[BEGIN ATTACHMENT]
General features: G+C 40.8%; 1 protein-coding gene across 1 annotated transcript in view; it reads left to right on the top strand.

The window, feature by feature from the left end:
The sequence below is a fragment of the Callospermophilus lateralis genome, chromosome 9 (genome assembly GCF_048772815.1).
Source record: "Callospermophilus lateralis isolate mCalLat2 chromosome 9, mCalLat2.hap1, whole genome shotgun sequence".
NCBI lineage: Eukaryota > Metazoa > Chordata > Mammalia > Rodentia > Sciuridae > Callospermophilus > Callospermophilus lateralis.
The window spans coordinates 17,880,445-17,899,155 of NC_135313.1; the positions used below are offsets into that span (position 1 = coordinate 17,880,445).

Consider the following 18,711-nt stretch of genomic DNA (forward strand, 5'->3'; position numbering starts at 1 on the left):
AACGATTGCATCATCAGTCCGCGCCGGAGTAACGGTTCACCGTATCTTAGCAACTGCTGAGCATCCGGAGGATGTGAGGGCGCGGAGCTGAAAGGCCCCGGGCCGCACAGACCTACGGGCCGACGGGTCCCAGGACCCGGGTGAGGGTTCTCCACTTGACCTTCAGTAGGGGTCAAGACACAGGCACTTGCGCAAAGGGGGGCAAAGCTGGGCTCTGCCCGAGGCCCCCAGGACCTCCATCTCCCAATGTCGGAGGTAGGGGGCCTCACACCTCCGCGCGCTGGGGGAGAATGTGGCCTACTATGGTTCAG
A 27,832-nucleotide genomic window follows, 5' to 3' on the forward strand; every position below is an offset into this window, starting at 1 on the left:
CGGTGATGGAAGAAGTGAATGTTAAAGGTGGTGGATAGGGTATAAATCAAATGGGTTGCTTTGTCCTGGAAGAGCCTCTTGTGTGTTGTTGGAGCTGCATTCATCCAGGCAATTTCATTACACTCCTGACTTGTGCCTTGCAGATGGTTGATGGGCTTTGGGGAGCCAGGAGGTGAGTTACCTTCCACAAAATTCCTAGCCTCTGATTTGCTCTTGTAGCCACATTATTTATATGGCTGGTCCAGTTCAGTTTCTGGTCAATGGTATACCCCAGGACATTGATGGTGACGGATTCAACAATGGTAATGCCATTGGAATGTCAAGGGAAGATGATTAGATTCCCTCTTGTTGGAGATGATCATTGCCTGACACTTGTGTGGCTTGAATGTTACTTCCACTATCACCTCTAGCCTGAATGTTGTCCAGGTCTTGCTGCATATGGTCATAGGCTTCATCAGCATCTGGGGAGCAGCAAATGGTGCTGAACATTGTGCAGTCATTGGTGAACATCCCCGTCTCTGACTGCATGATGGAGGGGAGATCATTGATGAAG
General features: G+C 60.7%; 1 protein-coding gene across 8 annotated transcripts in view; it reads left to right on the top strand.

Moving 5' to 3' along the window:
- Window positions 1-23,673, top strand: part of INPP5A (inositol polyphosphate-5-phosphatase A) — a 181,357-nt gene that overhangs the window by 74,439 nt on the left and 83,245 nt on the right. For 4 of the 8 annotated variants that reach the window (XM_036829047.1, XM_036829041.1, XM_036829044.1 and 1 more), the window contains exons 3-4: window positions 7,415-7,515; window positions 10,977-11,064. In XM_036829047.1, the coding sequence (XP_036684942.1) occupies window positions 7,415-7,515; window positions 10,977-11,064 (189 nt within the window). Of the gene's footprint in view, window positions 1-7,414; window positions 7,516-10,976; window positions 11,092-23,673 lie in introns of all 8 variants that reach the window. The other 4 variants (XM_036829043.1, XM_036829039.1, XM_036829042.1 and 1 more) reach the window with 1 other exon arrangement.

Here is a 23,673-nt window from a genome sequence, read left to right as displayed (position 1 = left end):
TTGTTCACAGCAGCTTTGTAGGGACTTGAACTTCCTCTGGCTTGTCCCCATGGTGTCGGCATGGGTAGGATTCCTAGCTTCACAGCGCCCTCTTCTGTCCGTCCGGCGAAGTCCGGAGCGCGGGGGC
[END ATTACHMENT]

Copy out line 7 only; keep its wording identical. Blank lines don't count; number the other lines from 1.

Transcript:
Consider the following 18,711-nt stretch of genomic DNA (forward strand, 5'->3'; position numbering starts at 1 on the left):